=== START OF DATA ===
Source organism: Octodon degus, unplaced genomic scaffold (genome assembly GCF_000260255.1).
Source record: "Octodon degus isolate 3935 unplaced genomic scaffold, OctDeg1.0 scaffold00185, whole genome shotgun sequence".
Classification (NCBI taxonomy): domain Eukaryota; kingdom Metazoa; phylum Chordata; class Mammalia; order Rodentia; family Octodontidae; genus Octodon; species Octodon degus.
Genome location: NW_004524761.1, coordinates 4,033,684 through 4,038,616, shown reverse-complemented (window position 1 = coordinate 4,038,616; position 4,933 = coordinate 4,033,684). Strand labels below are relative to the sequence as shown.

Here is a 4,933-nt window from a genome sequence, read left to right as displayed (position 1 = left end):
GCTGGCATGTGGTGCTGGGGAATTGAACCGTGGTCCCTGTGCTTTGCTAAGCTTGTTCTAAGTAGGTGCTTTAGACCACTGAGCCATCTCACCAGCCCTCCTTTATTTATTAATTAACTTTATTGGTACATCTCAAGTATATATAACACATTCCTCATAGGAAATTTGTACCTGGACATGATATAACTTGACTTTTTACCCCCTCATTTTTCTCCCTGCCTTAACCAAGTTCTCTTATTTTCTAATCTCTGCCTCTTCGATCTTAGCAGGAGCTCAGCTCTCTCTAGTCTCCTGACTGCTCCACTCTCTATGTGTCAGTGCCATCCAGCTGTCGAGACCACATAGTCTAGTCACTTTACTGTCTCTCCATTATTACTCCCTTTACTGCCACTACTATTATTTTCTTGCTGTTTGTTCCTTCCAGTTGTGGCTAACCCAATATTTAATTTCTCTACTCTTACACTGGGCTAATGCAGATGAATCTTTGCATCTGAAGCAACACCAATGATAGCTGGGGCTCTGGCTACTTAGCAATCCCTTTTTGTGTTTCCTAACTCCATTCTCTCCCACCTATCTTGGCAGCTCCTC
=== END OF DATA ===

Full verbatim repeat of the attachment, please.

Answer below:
Source organism: Octodon degus, unplaced genomic scaffold (genome assembly GCF_000260255.1).
Source record: "Octodon degus isolate 3935 unplaced genomic scaffold, OctDeg1.0 scaffold00185, whole genome shotgun sequence".
Classification (NCBI taxonomy): domain Eukaryota; kingdom Metazoa; phylum Chordata; class Mammalia; order Rodentia; family Octodontidae; genus Octodon; species Octodon degus.
Genome location: NW_004524761.1, coordinates 4,033,684 through 4,038,616, shown reverse-complemented (window position 1 = coordinate 4,038,616; position 4,933 = coordinate 4,033,684). Strand labels below are relative to the sequence as shown.

Here is a 4,933-nt window from a genome sequence, read left to right as displayed (position 1 = left end):
GCTGGCATGTGGTGCTGGGGAATTGAACCGTGGTCCCTGTGCTTTGCTAAGCTTGTTCTAAGTAGGTGCTTTAGACCACTGAGCCATCTCACCAGCCCTCCTTTATTTATTAATTAACTTTATTGGTACATCTCAAGTATATATAACACATTCCTCATAGGAAATTTGTACCTGGACATGATATAACTTGACTTTTTACCCCCTCATTTTTCTCCCTGCCTTAACCAAGTTCTCTTATTTTCTAATCTCTGCCTCTTCGATCTTAGCAGGAGCTCAGCTCTCTCTAGTCTCCTGACTGCTCCACTCTCTATGTGTCAGTGCCATCCAGCTGTCGAGACCACATAGTCTAGTCACTTTACTGTCTCTCCATTATTACTCCCTTTACTGCCACTACTATTATTTTCTTGCTGTTTGTTCCTTCCAGTTGTGGCTAACCCAATATTTAATTTCTCTACTCTTACACTGGGCTAATGCAGATGAATCTTTGCATCTGAAGCAACACCAATGATAGCTGGGGCTCTGGCTACTTAGCAATCCCTTTTTGTGTTTCCTAACTCCATTCTCTCCCACCTATCTTGGCAGCTCCTC